Incorporating Phaeocystis into a Southern Ocean ecosystem model
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Incorporating Phaeocystis into a Southern Ocean ecosystem model

  • Author(s): Wang, Shanlin
  • Moore, J. Keith
  • et al.
Abstract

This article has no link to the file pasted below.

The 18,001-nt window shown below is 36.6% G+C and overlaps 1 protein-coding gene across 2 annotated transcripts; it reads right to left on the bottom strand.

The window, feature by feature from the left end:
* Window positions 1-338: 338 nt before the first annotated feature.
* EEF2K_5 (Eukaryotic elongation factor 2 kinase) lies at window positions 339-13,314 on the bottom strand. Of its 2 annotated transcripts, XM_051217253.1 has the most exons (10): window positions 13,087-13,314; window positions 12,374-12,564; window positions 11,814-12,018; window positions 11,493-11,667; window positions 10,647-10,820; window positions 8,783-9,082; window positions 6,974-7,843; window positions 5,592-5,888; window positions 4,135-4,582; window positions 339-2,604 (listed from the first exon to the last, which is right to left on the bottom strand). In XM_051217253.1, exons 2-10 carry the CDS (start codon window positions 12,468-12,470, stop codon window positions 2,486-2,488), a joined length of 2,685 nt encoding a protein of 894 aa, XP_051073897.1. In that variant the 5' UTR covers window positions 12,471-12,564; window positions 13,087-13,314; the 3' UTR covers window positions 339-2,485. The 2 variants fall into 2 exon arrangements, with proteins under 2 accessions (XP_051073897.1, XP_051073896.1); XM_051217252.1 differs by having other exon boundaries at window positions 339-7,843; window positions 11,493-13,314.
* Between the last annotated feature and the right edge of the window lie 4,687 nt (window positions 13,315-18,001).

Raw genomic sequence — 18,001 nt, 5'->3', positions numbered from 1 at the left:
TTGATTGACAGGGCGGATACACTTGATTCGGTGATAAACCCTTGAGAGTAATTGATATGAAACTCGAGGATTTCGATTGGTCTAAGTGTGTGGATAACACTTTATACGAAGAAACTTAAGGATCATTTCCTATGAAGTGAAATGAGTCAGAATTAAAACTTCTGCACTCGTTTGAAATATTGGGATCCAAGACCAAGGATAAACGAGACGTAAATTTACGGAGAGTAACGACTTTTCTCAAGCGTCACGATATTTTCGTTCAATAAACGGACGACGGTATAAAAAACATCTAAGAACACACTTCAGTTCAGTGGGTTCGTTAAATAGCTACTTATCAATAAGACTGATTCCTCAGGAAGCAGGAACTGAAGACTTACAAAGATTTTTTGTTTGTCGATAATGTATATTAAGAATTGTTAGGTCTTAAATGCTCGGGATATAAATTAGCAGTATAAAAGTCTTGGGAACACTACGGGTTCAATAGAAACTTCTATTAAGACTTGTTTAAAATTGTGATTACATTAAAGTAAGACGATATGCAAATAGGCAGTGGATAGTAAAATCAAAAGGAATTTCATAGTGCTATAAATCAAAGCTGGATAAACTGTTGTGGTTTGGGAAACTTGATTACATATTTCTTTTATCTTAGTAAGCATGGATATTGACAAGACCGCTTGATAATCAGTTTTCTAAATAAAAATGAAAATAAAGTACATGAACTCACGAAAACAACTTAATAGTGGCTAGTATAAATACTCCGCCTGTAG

Phaeocystis antarctica is an important phytoplankton species in the Southern Ocean. We incorporated P. antarctica into the biogeochemical elemental cycling ocean model to study Southern Ocean ecosystem dynamics and biogeochemistry. The optimum values of ecological parameters for Phaeocystis were sought through synthesizing laboratory and field observations, and the model output was evaluated with observed chlorophyll a, carbon biomass, and nutrient distributions. Several factors have been proposed to control Southern Ocean ecosystem structure, including light adaptation, iron uptake capability, and loss processes. Optimum simulation results were obtained when P. antarctica had a relatively high α (P-I curve initial slope) value and a higher half-saturation constant for iron uptake than other phytoplankton. Simulation results suggested that P. antarctica had a competitive advantage under low irradiance levels, especially in the Ross Sea and Weddell Sea. However, the distributions of P. antarctica and diatoms were also strongly influenced by iron availability. Although grazing rates had an influence on total biomass, our simulations did not show a strong influence of grazing pressure in the competition between P. antarctica and diatoms. However, limited observations and the relative simplicity of zooplankton in our model suggest further research is needed. Overall, P. antarctica contributed ∼13% of annual primary production and ∼19% of sinking carbon export in the Southern Ocean (>40°S) in our best case simulation. At higher latitudes (>60°S) P. antarctica accounts for ∼23% of annual primary production and ∼30% of sinking carbon export.

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